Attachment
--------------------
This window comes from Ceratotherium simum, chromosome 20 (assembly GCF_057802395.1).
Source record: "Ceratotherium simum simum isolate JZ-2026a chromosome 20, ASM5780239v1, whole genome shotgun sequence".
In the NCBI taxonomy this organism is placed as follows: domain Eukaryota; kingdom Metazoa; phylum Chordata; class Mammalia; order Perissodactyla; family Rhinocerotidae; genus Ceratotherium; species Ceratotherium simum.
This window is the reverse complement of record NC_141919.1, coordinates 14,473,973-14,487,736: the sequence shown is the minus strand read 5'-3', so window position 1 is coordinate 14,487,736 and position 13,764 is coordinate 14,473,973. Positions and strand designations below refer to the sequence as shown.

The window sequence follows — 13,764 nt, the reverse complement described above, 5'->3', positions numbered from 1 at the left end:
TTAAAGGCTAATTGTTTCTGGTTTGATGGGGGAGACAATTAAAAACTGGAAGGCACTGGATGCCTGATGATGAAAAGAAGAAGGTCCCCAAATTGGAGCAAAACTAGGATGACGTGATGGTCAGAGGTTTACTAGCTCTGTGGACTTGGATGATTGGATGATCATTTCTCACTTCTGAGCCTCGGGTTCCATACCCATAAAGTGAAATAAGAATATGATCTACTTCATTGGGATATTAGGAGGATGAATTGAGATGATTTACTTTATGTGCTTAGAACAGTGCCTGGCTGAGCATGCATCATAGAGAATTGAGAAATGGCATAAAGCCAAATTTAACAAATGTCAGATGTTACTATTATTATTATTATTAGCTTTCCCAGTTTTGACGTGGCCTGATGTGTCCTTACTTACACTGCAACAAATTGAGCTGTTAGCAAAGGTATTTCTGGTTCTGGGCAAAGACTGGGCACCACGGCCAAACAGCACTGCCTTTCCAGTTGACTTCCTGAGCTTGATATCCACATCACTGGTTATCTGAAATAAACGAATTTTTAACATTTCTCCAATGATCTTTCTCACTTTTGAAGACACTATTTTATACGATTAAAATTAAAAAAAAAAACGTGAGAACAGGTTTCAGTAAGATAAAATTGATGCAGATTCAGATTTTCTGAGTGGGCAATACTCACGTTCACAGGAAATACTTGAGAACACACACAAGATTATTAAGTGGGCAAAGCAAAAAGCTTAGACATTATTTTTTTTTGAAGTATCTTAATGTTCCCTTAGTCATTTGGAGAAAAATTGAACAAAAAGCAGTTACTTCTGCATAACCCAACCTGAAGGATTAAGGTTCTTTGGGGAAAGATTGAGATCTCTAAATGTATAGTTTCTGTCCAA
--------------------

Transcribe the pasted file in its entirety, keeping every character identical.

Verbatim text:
This window comes from Ceratotherium simum, chromosome 20 (assembly GCF_057802395.1).
Source record: "Ceratotherium simum simum isolate JZ-2026a chromosome 20, ASM5780239v1, whole genome shotgun sequence".
In the NCBI taxonomy this organism is placed as follows: domain Eukaryota; kingdom Metazoa; phylum Chordata; class Mammalia; order Perissodactyla; family Rhinocerotidae; genus Ceratotherium; species Ceratotherium simum.
This window is the reverse complement of record NC_141919.1, coordinates 14,473,973-14,487,736: the sequence shown is the minus strand read 5'-3', so window position 1 is coordinate 14,487,736 and position 13,764 is coordinate 14,473,973. Positions and strand designations below refer to the sequence as shown.

The window sequence follows — 13,764 nt, the reverse complement described above, 5'->3', positions numbered from 1 at the left end:
TTAAAGGCTAATTGTTTCTGGTTTGATGGGGGAGACAATTAAAAACTGGAAGGCACTGGATGCCTGATGATGAAAAGAAGAAGGTCCCCAAATTGGAGCAAAACTAGGATGACGTGATGGTCAGAGGTTTACTAGCTCTGTGGACTTGGATGATTGGATGATCATTTCTCACTTCTGAGCCTCGGGTTCCATACCCATAAAGTGAAATAAGAATATGATCTACTTCATTGGGATATTAGGAGGATGAATTGAGATGATTTACTTTATGTGCTTAGAACAGTGCCTGGCTGAGCATGCATCATAGAGAATTGAGAAATGGCATAAAGCCAAATTTAACAAATGTCAGATGTTACTATTATTATTATTATTAGCTTTCCCAGTTTTGACGTGGCCTGATGTGTCCTTACTTACACTGCAACAAATTGAGCTGTTAGCAAAGGTATTTCTGGTTCTGGGCAAAGACTGGGCACCACGGCCAAACAGCACTGCCTTTCCAGTTGACTTCCTGAGCTTGATATCCACATCACTGGTTATCTGAAATAAACGAATTTTTAACATTTCTCCAATGATCTTTCTCACTTTTGAAGACACTATTTTATACGATTAAAATTAAAAAAAAAAACGTGAGAACAGGTTTCAGTAAGATAAAATTGATGCAGATTCAGATTTTCTGAGTGGGCAATACTCACGTTCACAGGAAATACTTGAGAACACACACAAGATTATTAAGTGGGCAAAGCAAAAAGCTTAGACATTATTTTTTTTTGAAGTATCTTAATGTTCCCTTAGTCATTTGGAGAAAAATTGAACAAAAAGCAGTTACTTCTGCATAACCCAACCTGAAGGATTAAGGTTCTTTGGGGAAAGATTGAGATCTCTAAATGTATAGTTTCTGTCCAA